China’s foreign exchange regulator said on Monday that it will strengthen supervision of the forex market in 2017, while improving policy transparency and promoting the further opening of financial markets.
Chinese authorities have taken a raft of steps in recent months to curb capital flight from the country to support the weakening yuan currency, while trying to attract more foreign investment.
Pan Gongsheng, head of the State Administration of Foreign Exchange (SAFE), said that China’s foreign exchange market was relatively stable and cross-border capital flows were becoming more balanced, according to a statement posted on its website.
In a step to bolster the bond market, SAFE also announced on Monday that it would allow foreign investors in the interbank bond market to trade derivatives for the first time in an attempt to make the market more attractive.
Beijing opened up its interbank bond market to more types of foreign investors in February 2016 and relaxed foreign exchange repatriation rules in May.
The introduction of derivative trading for foreign institutions “will make it more convenient for (them) to manage their foreign exchange risk and is a move to promote the opening reforms of the bond and forex markets”, it said.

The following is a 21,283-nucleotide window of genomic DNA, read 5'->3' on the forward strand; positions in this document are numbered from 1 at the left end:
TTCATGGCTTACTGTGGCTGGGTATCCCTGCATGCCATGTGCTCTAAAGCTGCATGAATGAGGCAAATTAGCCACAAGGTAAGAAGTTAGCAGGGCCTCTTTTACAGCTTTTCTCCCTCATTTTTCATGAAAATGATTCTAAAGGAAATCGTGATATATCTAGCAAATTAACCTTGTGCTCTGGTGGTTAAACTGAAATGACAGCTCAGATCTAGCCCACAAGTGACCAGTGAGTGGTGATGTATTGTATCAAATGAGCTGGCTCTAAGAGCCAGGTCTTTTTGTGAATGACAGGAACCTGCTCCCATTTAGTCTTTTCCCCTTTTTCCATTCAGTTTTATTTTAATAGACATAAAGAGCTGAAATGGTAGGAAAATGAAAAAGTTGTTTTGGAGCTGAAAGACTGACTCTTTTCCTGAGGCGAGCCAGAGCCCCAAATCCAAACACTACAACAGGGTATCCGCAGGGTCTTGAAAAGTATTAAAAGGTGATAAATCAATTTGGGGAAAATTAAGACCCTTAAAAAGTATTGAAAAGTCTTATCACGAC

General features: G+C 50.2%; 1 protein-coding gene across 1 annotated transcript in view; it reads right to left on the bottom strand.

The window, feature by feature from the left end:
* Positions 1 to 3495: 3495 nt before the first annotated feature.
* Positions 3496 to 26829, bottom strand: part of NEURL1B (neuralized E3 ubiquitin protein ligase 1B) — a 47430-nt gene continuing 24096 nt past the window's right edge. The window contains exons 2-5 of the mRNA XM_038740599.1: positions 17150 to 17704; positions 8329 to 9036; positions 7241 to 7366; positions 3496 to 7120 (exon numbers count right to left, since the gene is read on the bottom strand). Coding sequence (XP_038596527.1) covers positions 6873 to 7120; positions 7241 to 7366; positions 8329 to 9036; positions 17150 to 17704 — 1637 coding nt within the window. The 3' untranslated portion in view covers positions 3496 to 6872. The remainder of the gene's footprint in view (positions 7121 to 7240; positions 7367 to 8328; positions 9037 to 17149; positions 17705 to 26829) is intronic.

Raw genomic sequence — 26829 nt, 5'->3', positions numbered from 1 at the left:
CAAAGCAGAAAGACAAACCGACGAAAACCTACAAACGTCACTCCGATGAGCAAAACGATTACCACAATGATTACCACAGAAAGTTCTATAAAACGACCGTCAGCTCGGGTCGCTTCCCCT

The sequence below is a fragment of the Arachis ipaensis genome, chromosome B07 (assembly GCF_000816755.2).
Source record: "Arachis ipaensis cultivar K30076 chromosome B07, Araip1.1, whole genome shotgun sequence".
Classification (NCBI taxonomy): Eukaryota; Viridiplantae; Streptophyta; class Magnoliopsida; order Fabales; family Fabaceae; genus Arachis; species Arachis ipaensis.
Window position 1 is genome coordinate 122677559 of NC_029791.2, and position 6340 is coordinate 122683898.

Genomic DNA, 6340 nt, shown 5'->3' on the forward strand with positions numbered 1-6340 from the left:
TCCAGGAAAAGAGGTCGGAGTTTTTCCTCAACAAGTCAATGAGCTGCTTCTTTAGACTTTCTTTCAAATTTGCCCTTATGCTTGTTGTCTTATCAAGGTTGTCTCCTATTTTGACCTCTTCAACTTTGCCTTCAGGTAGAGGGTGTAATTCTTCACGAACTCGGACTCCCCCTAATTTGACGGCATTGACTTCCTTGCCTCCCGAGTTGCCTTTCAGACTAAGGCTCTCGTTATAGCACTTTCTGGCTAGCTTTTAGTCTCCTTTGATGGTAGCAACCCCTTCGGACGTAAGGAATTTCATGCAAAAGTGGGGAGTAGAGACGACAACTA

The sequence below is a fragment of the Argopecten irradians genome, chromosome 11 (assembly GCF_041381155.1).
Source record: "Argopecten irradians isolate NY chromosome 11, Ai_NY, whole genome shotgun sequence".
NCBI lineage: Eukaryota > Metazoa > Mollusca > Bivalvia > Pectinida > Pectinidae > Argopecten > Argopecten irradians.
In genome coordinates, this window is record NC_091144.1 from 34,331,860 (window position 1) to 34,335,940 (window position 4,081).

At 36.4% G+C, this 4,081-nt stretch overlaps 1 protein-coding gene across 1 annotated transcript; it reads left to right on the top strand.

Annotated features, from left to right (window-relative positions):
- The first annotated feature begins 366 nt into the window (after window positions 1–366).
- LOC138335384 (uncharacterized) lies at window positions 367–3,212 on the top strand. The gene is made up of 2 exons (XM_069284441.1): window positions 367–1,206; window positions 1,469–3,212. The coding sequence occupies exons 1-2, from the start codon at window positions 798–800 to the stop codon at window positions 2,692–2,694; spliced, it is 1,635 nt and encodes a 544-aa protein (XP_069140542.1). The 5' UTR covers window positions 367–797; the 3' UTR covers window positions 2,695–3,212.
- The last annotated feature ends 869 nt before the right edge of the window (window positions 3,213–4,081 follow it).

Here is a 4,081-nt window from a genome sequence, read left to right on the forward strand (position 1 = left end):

By the end of last year, foreign investors held 870 billion yuan ($126.7 billion) worth of bonds in the Chinese market, an increase of 83.4 billion yuan from the year before, SAFE said.
Meanwhile, the authorities have cracked down on underground banks that have been accused of helping people spirit cash out of the country.
SAFE recently uncovered an underground bank in the southern Chinese city of Shenzhen involving 50 billion yuan ($7.3 billion), and cases of firms’ using fake documents and fake trade deals to transfer foreign exchange overseas.
Last year, Chinese police busted more than 380 underground banks, involving more than 900 billion yuan, and arrested more than 800 suspects, the Ministry of Public Security said in an online statement published on Sunday.
“Underground banking has become a major channel used for money laundering and illegal cross-border transfer of funds,” the ministry said.
“(It) creates a huge ‘black hole’ of funds, severely disrupting normal financial supervision order and endangering economic safety of the nation.”
China’s foreign exchange reserves unexpectedly fell below the closely watched $3 trillion level in January for the first time in nearly six years.
But the January decline was the smallest in seven months, indicating China’s renewed crackdown on outflows appears to be working, at least for now.
A recent pullback in the dollar after a multi-month rally has also helped ease pressure on the yuan and other emerging currencies, though most analysts expect depreciation pressure to resume soon as the U.S. central bank positions for what could be several interest rate increases this year.
($1 = 6.8691 Chinese yuan)
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